Let's take a stroll down memory lane...
Believe it or not, Kerry Washington and Gwyneth Paltrow go way back. They may be successful actresses with thriving business ventures to boast, but once upon a time they were students at Spence School, an all-girls private school in New York city.
This week, Kerry was the featured guest on Gwyneth's Goop podcast, and the last guest in a series they've been doing called "Women On Top." The two discuss their shared experiences in school, and how their paths crossed when Gwyneth was a senior and Kerry was in the eighth grade auditioning for the a capella group at the school prior to her freshmen year.
"This is so surreal," Gwyneth shared about the experience of interviewing Kerry. "I was in a singing group called 'Triple Trio'...We were holding auditions because a bunch of us were graduating, and in walks Kerry Washington. The most beautiful—first of all, your face has not changed. No aging whatsoever—This beautiful eight grader comes in so confident. She opened her mouth and the most exquisite voice came out."
After singing her praises, Gwyneth and Kerry discussed why she no longer sings publicly. She jokes that she still sings in the shower and to her kids, but as for whether we'll see her in any musical roles, the Scandal actress says she's "open to it."
While she had a blast being a part of "Triple Trio," Kerry discussed how feeling like an outsider while at Spence contributed to her chosen path as an actress. Kerry attended the school at a time when most of the student body was predominantly white. Thanks to her mom's desire for her to be more challenged in her education, she was able to attend Spence, but revealed that being the odd man out was a bit harder than she expected.
"It was an absolute culture shock," Kerry explained. "We were rich in the Bronx because we had like two cars and a dishwasher and a microwave. Then I got to Spence and it was like helipads on peoples roofs in the Hampton's. I really didn't know how to comprehend it."
Kerry explained how being introduced to this way of life was not only confusing, but also forced her to feel very isolated. "I remember in that moment thinking, 'I cannot present any of these feelings I'm having right now, because it will identify me as other.' These are my new friends at Spence and this is their norm," she shared about the experience. "If I ask a bunch of questions or act like this is weird, I will identify myself as being outside their circle. So I have to act like this is normal and figure out what the f--k is going on."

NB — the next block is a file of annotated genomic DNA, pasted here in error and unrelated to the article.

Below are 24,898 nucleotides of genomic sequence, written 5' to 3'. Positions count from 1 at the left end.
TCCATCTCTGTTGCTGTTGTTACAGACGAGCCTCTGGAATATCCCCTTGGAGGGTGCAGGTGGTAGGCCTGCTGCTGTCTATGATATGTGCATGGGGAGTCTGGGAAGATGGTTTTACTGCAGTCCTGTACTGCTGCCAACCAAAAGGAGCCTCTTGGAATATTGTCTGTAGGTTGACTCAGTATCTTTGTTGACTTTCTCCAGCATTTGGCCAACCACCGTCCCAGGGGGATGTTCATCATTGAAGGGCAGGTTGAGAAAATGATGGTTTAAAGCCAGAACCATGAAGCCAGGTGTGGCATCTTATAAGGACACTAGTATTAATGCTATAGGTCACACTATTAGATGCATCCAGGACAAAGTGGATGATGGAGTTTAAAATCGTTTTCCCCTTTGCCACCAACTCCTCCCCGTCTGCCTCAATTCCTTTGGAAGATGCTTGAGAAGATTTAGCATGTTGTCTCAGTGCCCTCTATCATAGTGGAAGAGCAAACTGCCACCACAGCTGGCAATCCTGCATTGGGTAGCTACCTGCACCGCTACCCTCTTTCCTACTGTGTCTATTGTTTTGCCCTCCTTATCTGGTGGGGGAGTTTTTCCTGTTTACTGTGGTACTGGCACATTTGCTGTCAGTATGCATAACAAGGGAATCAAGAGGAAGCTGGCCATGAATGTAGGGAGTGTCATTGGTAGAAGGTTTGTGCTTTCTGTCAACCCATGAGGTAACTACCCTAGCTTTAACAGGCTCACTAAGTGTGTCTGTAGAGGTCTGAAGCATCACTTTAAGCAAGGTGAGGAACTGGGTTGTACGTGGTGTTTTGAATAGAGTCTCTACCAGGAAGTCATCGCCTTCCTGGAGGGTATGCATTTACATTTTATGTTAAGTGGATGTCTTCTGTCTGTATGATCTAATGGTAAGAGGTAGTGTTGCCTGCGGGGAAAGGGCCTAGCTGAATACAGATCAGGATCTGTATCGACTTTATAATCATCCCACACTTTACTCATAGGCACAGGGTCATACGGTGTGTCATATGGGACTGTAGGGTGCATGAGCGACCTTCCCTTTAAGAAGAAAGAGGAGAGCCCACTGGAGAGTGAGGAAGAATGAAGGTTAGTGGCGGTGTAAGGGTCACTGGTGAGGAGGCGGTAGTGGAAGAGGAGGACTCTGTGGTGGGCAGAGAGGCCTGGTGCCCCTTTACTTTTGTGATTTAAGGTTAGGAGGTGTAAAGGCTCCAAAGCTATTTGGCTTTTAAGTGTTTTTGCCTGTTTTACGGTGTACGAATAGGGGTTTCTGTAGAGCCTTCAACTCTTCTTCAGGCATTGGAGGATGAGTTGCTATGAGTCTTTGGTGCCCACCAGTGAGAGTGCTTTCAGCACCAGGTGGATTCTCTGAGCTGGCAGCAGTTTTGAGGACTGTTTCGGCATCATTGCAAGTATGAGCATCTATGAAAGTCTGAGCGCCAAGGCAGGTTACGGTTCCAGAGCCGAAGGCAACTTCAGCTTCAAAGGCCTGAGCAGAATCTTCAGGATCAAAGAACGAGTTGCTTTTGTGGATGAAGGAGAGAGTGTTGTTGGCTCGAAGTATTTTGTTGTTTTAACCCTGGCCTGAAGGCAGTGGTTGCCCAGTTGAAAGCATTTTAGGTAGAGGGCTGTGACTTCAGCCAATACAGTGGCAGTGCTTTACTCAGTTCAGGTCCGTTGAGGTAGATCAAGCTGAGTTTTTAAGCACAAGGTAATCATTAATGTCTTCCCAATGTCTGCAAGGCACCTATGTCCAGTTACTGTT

Kerry also revealed she didn't share her emotions with her parents for fear of making them feel bad or seeming ungrateful for their contributions. Which essentially helped her begin to understand the process of acting and what it was like to play different roles within your own life.
"I didn't become an actor because of that, but I did start to understand, oh there is a level of identity that is about performance," she shared. "I started to look at my life almost anthropologically. Like, when I get on the subway in the morning, there is a particular way that people walk and talk and dress and eat and breathe even. 45 minutes later, there is a totally different way that people walk and talk and dress and breathe...I just started understanding all of these cultural indicators and what code switching looked like and felt like."
"Gwyneth was always cool," Kerry joked. "By junior, senior year—absolutely." The business mogul took the compliment with grace before laughing it off.
The two also discussed Kerry's Broadway play turned Netflix show American Son and how they manage to balance career, marriage and motherhood without missing a beat. One thing is for sure, these two women are definitely on top!